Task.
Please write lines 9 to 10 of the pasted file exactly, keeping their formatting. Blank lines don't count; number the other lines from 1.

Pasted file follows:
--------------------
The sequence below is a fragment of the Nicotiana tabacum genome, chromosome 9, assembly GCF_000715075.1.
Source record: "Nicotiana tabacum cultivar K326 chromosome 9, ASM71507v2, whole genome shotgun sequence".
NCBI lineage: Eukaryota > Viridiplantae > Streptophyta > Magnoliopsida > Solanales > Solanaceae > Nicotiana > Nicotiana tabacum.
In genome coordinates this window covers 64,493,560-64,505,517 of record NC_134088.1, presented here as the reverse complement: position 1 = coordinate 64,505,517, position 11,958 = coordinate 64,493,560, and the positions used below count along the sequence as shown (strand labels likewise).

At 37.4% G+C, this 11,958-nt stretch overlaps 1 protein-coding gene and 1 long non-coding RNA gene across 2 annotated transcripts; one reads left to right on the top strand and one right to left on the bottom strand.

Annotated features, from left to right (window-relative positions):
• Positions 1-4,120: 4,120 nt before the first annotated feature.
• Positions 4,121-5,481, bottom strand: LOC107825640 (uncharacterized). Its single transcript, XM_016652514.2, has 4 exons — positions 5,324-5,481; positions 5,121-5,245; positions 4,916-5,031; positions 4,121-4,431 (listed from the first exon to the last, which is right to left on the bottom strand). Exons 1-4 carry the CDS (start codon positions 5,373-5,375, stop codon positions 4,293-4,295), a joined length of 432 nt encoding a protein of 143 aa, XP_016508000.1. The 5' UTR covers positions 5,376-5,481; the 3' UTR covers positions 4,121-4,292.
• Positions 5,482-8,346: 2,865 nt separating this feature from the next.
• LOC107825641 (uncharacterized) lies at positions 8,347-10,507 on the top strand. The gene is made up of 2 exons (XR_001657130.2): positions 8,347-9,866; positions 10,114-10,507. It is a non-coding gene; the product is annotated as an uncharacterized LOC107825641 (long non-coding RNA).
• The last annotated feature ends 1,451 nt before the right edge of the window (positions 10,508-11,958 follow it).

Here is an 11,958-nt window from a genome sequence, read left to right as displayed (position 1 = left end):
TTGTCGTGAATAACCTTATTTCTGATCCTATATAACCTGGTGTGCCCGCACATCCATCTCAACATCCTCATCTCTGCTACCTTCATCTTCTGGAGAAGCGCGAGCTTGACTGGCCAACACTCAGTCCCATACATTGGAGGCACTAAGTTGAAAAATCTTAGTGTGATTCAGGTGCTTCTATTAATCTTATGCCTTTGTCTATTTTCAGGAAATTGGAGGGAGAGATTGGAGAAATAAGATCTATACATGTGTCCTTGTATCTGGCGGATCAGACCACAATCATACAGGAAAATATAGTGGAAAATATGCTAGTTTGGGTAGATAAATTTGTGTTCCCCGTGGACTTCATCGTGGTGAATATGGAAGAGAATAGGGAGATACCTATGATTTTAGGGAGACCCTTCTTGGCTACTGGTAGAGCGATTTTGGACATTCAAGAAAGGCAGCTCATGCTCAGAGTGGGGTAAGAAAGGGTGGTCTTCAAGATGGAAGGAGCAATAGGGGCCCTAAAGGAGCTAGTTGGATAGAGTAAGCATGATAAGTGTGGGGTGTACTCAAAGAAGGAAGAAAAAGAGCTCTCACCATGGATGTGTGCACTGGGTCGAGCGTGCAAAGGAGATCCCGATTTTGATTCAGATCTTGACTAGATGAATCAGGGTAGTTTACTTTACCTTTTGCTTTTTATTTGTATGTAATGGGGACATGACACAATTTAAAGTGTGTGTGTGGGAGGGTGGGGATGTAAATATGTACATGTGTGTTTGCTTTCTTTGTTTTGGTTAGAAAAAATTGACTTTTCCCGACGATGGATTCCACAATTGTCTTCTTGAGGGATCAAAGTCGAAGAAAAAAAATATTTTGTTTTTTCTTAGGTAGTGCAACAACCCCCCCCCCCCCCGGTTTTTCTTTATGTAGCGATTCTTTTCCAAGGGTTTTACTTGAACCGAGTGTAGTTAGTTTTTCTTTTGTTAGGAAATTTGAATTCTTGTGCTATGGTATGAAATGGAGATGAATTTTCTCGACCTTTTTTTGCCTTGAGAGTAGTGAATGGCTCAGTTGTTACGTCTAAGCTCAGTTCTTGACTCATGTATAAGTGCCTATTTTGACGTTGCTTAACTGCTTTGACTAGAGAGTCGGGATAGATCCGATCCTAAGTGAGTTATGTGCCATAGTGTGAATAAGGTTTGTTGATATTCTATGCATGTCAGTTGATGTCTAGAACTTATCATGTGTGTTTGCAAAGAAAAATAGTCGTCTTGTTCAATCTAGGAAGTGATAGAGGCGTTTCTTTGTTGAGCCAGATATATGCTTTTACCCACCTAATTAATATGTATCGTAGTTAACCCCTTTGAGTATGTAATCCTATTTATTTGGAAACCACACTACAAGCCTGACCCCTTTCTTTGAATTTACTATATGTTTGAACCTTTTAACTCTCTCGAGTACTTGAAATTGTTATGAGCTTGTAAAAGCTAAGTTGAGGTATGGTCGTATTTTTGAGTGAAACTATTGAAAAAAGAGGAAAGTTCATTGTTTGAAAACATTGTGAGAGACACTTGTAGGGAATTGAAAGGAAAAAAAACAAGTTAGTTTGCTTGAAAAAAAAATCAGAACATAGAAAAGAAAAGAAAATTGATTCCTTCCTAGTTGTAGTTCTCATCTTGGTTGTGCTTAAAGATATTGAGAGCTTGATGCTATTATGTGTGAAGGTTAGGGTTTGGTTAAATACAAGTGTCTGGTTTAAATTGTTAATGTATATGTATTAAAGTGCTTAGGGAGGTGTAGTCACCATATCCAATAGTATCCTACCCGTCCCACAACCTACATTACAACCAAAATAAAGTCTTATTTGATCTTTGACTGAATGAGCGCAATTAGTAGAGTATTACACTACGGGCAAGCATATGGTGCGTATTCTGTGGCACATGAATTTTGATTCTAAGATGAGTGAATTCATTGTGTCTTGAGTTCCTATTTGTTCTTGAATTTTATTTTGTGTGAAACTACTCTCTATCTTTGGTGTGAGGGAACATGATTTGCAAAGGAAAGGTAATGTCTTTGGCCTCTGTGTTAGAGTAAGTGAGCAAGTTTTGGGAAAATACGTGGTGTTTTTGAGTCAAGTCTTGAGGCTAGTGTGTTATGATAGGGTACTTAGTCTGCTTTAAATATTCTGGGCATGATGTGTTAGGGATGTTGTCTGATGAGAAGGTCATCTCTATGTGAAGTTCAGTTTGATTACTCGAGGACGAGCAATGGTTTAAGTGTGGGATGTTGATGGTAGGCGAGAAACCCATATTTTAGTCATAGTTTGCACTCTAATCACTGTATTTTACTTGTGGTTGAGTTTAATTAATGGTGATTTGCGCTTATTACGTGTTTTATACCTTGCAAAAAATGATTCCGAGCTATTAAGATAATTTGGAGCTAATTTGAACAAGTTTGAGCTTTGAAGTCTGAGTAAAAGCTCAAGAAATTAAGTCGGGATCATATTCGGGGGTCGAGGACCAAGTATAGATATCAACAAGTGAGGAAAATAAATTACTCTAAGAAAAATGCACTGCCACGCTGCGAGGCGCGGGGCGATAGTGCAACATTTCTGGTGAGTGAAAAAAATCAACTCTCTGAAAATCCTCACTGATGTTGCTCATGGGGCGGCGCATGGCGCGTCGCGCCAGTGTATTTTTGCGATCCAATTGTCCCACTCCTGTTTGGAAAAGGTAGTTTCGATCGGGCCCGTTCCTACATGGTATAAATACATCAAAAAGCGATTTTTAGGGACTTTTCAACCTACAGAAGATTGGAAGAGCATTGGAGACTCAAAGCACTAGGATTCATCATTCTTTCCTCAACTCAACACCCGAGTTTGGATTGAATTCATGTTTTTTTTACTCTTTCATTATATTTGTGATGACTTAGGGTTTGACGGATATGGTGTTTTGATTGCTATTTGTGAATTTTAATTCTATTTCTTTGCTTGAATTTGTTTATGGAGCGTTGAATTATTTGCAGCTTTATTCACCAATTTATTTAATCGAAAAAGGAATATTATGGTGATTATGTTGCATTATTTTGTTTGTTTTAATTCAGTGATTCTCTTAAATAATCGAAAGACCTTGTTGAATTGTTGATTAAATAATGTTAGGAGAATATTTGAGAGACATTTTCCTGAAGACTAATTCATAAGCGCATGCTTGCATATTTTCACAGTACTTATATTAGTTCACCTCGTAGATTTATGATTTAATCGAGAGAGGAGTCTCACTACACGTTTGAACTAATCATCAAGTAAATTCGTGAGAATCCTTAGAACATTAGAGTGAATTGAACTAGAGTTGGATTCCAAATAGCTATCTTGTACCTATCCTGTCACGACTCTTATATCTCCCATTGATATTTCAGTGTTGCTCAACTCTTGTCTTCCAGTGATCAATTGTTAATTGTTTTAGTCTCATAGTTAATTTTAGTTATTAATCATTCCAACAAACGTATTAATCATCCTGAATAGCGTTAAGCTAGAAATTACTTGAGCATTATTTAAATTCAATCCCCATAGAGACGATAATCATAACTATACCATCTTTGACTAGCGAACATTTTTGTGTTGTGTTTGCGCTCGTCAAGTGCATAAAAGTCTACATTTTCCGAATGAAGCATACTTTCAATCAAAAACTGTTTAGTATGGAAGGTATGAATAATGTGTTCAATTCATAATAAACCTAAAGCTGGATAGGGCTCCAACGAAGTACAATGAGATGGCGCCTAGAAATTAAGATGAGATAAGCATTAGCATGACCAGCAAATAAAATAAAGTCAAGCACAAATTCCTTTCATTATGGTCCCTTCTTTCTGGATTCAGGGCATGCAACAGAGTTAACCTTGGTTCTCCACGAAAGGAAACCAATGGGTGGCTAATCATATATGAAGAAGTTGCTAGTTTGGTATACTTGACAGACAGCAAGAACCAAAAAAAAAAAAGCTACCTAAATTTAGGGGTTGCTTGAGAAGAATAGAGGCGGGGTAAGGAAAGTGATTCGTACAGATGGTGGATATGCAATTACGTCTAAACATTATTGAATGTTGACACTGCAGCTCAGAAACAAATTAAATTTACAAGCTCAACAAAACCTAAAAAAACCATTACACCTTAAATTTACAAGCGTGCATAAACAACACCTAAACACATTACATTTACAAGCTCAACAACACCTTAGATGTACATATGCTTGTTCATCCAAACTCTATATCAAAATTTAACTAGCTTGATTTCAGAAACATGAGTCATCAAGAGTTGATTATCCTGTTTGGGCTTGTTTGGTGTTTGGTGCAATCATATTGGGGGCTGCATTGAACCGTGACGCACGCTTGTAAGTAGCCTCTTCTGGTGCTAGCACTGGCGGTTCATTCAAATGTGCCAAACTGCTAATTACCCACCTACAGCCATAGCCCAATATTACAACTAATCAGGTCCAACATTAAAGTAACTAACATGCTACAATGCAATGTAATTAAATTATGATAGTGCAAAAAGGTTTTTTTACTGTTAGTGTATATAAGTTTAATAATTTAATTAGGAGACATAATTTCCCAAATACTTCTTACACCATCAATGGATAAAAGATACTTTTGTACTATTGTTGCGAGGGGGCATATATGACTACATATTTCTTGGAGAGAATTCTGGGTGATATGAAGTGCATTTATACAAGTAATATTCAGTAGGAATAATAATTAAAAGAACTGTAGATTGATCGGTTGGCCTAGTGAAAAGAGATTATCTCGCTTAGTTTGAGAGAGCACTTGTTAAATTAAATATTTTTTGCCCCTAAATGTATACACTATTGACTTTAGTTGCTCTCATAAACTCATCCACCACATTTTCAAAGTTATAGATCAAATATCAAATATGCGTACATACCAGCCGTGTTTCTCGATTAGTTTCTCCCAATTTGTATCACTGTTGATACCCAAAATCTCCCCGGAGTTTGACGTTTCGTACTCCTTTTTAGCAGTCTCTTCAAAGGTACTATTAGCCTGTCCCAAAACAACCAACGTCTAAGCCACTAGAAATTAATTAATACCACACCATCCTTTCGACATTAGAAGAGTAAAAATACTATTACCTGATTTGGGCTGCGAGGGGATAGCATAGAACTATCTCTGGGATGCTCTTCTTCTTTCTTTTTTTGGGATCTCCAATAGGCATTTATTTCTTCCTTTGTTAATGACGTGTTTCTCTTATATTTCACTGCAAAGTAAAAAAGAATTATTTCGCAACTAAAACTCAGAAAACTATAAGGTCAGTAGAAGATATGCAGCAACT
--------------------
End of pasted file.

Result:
• Positions 5,482-8,346: 2,865 nt separating this feature from the next.
• LOC107825641 (uncharacterized) lies at positions 8,347-10,507 on the top strand. The gene is made up of 2 exons (XR_001657130.2): positions 8,347-9,866; positions 10,114-10,507. It is a non-coding gene; the product is annotated as an uncharacterized LOC107825641 (long non-coding RNA).